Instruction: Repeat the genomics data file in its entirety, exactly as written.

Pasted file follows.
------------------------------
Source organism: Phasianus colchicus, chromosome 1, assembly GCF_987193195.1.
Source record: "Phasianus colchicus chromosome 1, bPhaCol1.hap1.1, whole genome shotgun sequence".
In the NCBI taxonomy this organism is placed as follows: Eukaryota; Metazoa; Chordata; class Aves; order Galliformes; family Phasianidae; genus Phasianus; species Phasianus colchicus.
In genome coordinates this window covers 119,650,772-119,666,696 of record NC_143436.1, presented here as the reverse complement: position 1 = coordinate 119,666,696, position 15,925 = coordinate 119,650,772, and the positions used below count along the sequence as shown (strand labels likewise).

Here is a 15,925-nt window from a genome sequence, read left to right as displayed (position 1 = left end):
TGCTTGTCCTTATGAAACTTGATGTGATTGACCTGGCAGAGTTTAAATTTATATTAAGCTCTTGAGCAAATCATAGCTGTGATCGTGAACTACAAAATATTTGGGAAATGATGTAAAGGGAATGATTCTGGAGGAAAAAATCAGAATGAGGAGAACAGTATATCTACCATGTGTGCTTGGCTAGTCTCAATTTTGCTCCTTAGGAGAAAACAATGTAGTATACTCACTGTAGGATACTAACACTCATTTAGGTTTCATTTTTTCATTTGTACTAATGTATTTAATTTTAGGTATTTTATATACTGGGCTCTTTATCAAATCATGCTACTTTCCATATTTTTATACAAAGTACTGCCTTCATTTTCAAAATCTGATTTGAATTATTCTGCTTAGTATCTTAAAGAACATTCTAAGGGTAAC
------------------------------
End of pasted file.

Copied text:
Source organism: Phasianus colchicus, chromosome 1, assembly GCF_987193195.1.
Source record: "Phasianus colchicus chromosome 1, bPhaCol1.hap1.1, whole genome shotgun sequence".
In the NCBI taxonomy this organism is placed as follows: Eukaryota; Metazoa; Chordata; class Aves; order Galliformes; family Phasianidae; genus Phasianus; species Phasianus colchicus.
In genome coordinates this window covers 119,650,772-119,666,696 of record NC_143436.1, presented here as the reverse complement: position 1 = coordinate 119,666,696, position 15,925 = coordinate 119,650,772, and the positions used below count along the sequence as shown (strand labels likewise).

Here is a 15,925-nt window from a genome sequence, read left to right as displayed (position 1 = left end):
TGCTTGTCCTTATGAAACTTGATGTGATTGACCTGGCAGAGTTTAAATTTATATTAAGCTCTTGAGCAAATCATAGCTGTGATCGTGAACTACAAAATATTTGGGAAATGATGTAAAGGGAATGATTCTGGAGGAAAAAATCAGAATGAGGAGAACAGTATATCTACCATGTGTGCTTGGCTAGTCTCAATTTTGCTCCTTAGGAGAAAACAATGTAGTATACTCACTGTAGGATACTAACACTCATTTAGGTTTCATTTTTTCATTTGTACTAATGTATTTAATTTTAGGTATTTTATATACTGGGCTCTTTATCAAATCATGCTACTTTCCATATTTTTATACAAAGTACTGCCTTCATTTTCAAAATCTGATTTGAATTATTCTGCTTAGTATCTTAAAGAACATTCTAAGGGTAAC